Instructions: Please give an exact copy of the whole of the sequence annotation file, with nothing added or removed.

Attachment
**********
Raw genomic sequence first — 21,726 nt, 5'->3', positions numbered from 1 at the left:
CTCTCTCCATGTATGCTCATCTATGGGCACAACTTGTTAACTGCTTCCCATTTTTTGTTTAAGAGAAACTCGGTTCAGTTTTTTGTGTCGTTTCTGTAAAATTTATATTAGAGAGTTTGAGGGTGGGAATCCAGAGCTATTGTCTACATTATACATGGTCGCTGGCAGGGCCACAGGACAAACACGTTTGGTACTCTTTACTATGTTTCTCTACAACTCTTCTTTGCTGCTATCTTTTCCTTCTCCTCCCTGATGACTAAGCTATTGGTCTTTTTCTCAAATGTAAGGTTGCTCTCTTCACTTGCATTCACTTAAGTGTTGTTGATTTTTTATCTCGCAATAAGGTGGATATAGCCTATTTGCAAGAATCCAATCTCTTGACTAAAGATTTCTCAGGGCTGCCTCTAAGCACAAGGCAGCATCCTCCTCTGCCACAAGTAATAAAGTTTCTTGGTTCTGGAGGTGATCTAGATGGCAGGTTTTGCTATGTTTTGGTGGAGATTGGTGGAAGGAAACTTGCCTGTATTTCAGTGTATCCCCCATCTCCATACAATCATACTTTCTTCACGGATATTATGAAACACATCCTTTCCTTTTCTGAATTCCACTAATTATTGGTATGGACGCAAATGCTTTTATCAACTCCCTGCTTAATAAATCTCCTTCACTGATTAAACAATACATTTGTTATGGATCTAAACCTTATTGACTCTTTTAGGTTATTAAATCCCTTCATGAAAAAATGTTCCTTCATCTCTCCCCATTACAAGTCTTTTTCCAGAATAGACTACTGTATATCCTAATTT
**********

Raw genomic sequence first — 21,726 nt, 5'->3', positions numbered from 1 at the left:
CTCTCTCCATGTATGCTCATCTATGGGCACAACTTGTTAACTGCTTCCCATTTTTTGTTTAAGAGAAACTCGGTTCAGTTTTTTGTGTCGTTTCTGTAAAATTTATATTAGAGAGTTTGAGGGTGGGAATCCAGAGCTATTGTCTACATTATACATGGTCGCTGGCAGGGCCACAGGACAAACACGTTTGGTACTCTTTACTATGTTTCTCTACAACTCTTCTTTGCTGCTATCTTTTCCTTCTCCTCCCTGATGACTAAGCTATTGGTCTTTTTCTCAAATGTAAGGTTGCTCTCTTCACTTGCATTCACTTAAGTGTTGTTGATTTTTTATCTCGCAATAAGGTGGATATAGCCTATTTGCAAGAATCCAATCTCTTGACTAAAGATTTCTCAGGGCTGCCTCTAAGCACAAGGCAGCATCCTCCTCTGCCACAAGTAATAAAGTTTCTTGGTTCTGGAGGTGATCTAGATGGCAGGTTTTGCTATGTTTTGGTGGAGATTGGTGGAAGGAAACTTGCCTGTATTTCAGTGTATCCCCCATCTCCATACAATCATACTTTCTTCACGGATATTATGAAACACATCCTTTCCTTTTCTGAATTCCACTAATTATTGGTATGGACGCAAATGCTTTTATCAACTCCCTGCTTAATAAATCTCCTTCACTGATTAAACAATACATTTGTTATGGATCTAAACCTTATTGACTCTTTTAGGTTATTAAATCCCTTCATGAAAAAATGTTCCTTCATCTCTCCCCATTACAAGTCTTTTTCCAGAATAGACTACTGTATATCCTAATTT